Depending on how the airline configures the aircraft, the size and seat pitch of the airline seats will vary significantly.For example, aircraft scheduled for shorter flights are often configured at a higher seat density than long-haul aircraft. Due to current economic pressures on the airline industry, high seating densities in the economy class cabin are likely to continue.
A comparison of interior cabin widths and economy class seating layouts is shown below under widebody specifications. Further information can be found under external links.
Wake turbulence and separation
|This picture from a NASA study on wingtip vortices illustrates wake turbulence|
Aircraft are categorized by ICAO according to the wake turbulence they produce. Because wake turbulence is generally related to the weight of an aircraft, these categories are based on one of four weight categories: light, medium, heavy, and super.
Due to their weight, all current widebody aircraft are categorized as heavy, or in the
case of the A380, super.
Separation (air traffic control)
The wake-turbulence category also is used to guide the separation of aircraft.Super and heavy-category aircraft require greater separation behind them than those in other categories. In some countries, such as the United States, it is a requirement to suffix the aircraft's call sign with the word "heavy" (or super) when communicating with air traffic control in certain areas.
|A U.S. Space Shuttle mounted on a modified Boeing 747,.|
Widebody aircraft are used in science, research, and the military. Two specially modified Boeing 747 aircraft, the Shuttle Carrier Aircraft, are used to transport the U.S. Space Shuttle. Some widebody aircraft are used as flying command posts by the military, such as the Boeing E-4, while the Boeing E-767 is used for Airborne Early Warning and Control. New military weapons are tested aboard widebodies, as in the laser weapons testing on the Boeing YAL-1. Other widebody aircraft are used as flying research stations, such as the joint German-U.S. Stratospheric Observatory for Infrared Astronomy. Airbus A340, Airbus A380, and Boeing 747 four-engine widebody aircraft are used to test new generations of aircraft engines in-flight. A few aircraft have also been converted for aerial firefighting, such as the DC-10-based Tanker 910 and the 747-based Evergreen Supertanker.
Some widebody aircraft are used as VIP transport. Germany uses the Airbus A310, while Russia uses the Ilyushin Il-96 to transport their highest leaders. The specially modified Boeing 747-200 used by the President of the United States is known as Air Force One, or the Boeing VC-25. More information can be found under: Air transports of heads of state and government.
|The Boeing 787, the first large composite aircraft, expected in service in 2011|
Airbus and Boeing are racing to market with two new widebody designs, currently in development. Both manufacturers have been under significant pressure to see which obtains the most orders.
Currently, the Boeing 787 has received more orders than Airbus, and will be first to enter into airline service. The 787 is also the first large commercial aircraft to utilize a monolithic composite fuselage.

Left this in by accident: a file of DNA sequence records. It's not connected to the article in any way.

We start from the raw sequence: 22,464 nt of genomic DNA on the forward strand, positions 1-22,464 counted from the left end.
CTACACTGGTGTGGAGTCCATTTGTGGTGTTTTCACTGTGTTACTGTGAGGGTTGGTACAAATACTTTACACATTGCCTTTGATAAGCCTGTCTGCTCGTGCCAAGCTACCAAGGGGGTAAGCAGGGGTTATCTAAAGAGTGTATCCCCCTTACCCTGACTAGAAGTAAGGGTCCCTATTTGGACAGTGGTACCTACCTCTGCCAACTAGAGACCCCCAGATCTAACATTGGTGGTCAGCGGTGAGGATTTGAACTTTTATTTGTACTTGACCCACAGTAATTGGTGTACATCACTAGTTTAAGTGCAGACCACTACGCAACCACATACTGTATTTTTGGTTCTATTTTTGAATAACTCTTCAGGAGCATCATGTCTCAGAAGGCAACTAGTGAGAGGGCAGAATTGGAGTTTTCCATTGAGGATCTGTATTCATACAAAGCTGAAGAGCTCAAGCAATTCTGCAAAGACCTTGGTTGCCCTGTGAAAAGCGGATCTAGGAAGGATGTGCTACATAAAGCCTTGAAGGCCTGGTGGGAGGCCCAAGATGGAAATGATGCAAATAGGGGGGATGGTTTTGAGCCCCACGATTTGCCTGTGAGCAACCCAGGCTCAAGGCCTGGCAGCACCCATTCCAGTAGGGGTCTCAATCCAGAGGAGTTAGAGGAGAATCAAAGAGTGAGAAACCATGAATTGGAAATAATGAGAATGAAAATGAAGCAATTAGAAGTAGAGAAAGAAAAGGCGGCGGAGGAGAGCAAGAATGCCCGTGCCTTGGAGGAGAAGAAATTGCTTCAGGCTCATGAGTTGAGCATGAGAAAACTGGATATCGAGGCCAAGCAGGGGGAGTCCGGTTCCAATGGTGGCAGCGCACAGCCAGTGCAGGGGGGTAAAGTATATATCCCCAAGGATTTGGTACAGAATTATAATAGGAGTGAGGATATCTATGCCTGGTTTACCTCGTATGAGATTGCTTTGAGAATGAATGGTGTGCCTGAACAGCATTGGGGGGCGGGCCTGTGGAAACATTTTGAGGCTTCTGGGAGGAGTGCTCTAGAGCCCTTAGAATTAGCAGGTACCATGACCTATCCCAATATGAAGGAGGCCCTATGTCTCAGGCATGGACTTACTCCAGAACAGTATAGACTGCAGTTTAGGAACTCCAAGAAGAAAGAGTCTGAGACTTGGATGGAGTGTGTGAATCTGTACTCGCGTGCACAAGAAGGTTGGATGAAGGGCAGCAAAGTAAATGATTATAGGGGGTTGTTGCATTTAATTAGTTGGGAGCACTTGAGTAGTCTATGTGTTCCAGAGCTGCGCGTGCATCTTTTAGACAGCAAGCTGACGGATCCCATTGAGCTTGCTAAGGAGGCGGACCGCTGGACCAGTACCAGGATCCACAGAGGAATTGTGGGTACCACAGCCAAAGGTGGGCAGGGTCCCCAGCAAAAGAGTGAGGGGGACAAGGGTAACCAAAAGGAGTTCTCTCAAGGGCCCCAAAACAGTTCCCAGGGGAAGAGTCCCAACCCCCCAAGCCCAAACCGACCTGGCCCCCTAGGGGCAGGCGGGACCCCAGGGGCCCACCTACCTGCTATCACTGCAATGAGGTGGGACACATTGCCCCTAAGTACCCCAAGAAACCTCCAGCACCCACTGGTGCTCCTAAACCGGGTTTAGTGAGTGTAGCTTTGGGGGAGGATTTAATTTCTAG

The initial Airbus A350 design was only a minor upgrade to that of the A330/A340 series, but Airbus was forced to make significant design changes in response to feedback from the airlines. In addition to being a few inches wider than the Boeing, Airbus claims that the A350 final specifications will be better than that of the 787.
The article on competition between Airbus and Boeing further discusses the rivalry, while order counts between the two aircraft can be compared under Airbus A350 orders versus Boeing 787 orders.
main passenger deck,
upper passenger deck
main passenger deck
|Number of seats across in economy,|
main deck (seat width)
|Airbus A300||1974–2007||2||132.0 tons|
|208 inches (5.28 m)||222 inches (5.64 m)||8 across (17.0" wide) in 2-4-2 on TG|
8 across (17.0" wide) in 2-4-2 on LH
|Airbus A310||1982–2007||2||164.0 tons||208 inches (5.28 m)||222 inches (5.64 m)||8 across (17.4" wide) in 2-4-2 on AI|
|Airbus A330||1994||2||233.0 tons||208 inches (5.28 m)||222 inches (5.64 m)||8 across (17.5" wide) in 2-4-2 on EK|
8 across (17.5" wide) in 2-4-2 on NW
|Airbus A340||1993||4||380.0 tons||208 inches (5.28 m)||222 inches (5.64 m)||8 across (17.3" wide) in 2-4-2 on EY|
|Airbus A350||2013||2||298.0 tons||221 inches (5.61 m)||235 inches (5.97 m)||8 across (19.0" wide) in 2-4-2 proposed|
9 across (17.7" wide) in 3-3-3 proposed
|Airbus A380||2007||4||560.0 tons||259 inches (6.58 m)|
233 inches (5.92 m)
|281 inches (7.14 m)||10 across (20.5" wide) in 3-4-3 on LH|
10 across (18.1" wide) in 3-4-3 on QF
10 across (18.0" wide) in 3-4-3 on EK
|Boeing 747||1970||4||412.8 tons||240 inches (6.10 m)|
136 inches (3.45 m)
|256 inches (6.50 m)||10 across (17.7" wide) in 3-4-3 on TG|
10 across (17.2" wide) in 3-4-3 on NW
|Boeing 767||1982||2||204.1 tons||186 inches (4.72 m)||198 inches (5.03 m)||7 across (18.0" wide) in 2-3-2 on UA|
7 across (17.0" wide) in 2-3-2 on US
|Boeing 777||1995||2||351.5 tons||231 inches (5.87 m)||244 inches (6.20 m)||9 across (18.0" wide) in 2-5-2 on UA |
9 across (17.9" wide) in 3-3-3 on CO
10 across (17.0" wide) in 3-4-3 on AF
|Boeing 787||2011||2||245.0 tons||215 inches (5.46 m)||227 inches (5.77 m)|
8 across (18.5" wide) in 2-4-2 proposed
9 across (17.2" wide) in 3-3-3 proposed
|Ilyushin Il-86||1980–1994||4||208.0 tons||224 inches (5.70 m)||239 inches (6.08 m)||9 across (18.0" wide) in 3-3-3|
|Ilyushin Il-96||1992||4||240.0 tons||224 inches (5.70 m)||239 inches (6.08 m)||9 across (18.0" wide) in 3-3-3 on SU|
|L1011 Tristar||1972–1984||3||231.3 tons||225 inches (5.72 m)||237 inches (6.02 m)||9 across (17.0" wide) in 2-5-2 on SV|
|MD DC-10||1971–1988||3||259.5 tons||224 inches (5.69 m)||237 inches (6.02 m)||9 across (17.2" wide) in 2-5-2 on NW|
|MD MD-11||1990–2000||3||286.0 tons||224 inches (5.69 m)||237 inches (6.02 m)||9 across (17.5" wide) in 3-3-3 on KL |